dramatically. Innovative methods and new farm equipment
would produce increasingly larger crops. But the
potential for geometric increase in population, and the
actual tendency of population to constantly press upon
the limits of subsistence, challenged his most optimistic
estimates of food production and would require that
checks to population continue to function.58
Discussion of contraception as a means to ease
population pressure is not absent from the "First Essay",
but it is brief. "Artificial" means of preventing
conception were unnatural in Malthus view. Along with
abortion and extramarital relations, he considered
preventing conception a vicious behavior, although it
certainly was a recognized preventive check to
population. Delayed marriage or "prudential restraint"
was the only preventative check to population growth that
Malthus found consistent with virtue and with reason.
After presenting the principle of population and

discussing the checks on population, Malthus devoted
eight of the nineteen chapters of the "First Essay" to
Godwin and Condorcet's views and how those views
conflicted with or ignored the principle of population.
Arguments Against Progress and Equality Solutions
In discussing Condorcet's comments on population,
Malthus referred to chapter ten of Condorcet's Sketch for
a Historical Perspective on the Progress of the Human
Mind titled "The Tenth Stage The Future Progress of the
Human Mind". Condorcet acknowledged that population
would be held in check, if it became to large, by the
same forms of misery that Malthus discussed. He also
realized that his vision of a future society, of
considerable social equality, with a generous system of
public assistance for those in need, could encourage
population growth beyond the means of subsistence.
Condorcet in his optimism reasoned that:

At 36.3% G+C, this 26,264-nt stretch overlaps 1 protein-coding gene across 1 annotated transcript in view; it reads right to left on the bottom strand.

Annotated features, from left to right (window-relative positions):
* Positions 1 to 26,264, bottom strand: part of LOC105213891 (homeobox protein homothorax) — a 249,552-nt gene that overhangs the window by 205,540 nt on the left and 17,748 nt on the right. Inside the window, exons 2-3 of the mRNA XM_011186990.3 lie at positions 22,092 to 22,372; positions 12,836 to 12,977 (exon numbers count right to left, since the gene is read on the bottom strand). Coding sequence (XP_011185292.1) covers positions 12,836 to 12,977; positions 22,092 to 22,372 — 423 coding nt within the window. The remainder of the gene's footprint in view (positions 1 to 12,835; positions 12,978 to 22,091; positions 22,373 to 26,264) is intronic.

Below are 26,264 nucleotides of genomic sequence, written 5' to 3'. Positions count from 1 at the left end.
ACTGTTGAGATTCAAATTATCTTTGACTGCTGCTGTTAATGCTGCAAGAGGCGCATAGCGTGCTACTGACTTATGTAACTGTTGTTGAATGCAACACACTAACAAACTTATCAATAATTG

There is doubtless no-one who does not think
that such a time is still very far from us; but will
it ever arrive? It is impossible to pronounce about
the likelihood of an event that will occur only when
the human species will have necessarily acquired a
degree of knowledge of which we can have no
inkling.. .59

Malthus argued that human population had always
periodically exceeded its7 means of subsistence. There
existed a "necessary oscillation" between adequate
supplies and scarcity. Infant mortality, malnutrition
and abject poverty were evidence of the principle of
population in operation. War, occasional famine and
disease outbreaks were further testimony to the pressure
of population.
Should overpopulation become a problem in the future,
Condorcet believed that human reason would provide
But even if we agree that the limit will one day
arrive, nothing follows from it that is in the least
alarming as far as either the happiness of the human
race or its indefinite perfectibility is concerned;
if we consider that, before all this comes to pass,
the progress of reason will have kept pace with that
of the sciences,... and that by then men will know
that, if they have a duty toward those who are not
yet born, that duty is not to give them existence but
to give them happiness... 60
Malthus interpreted this statement as an allusion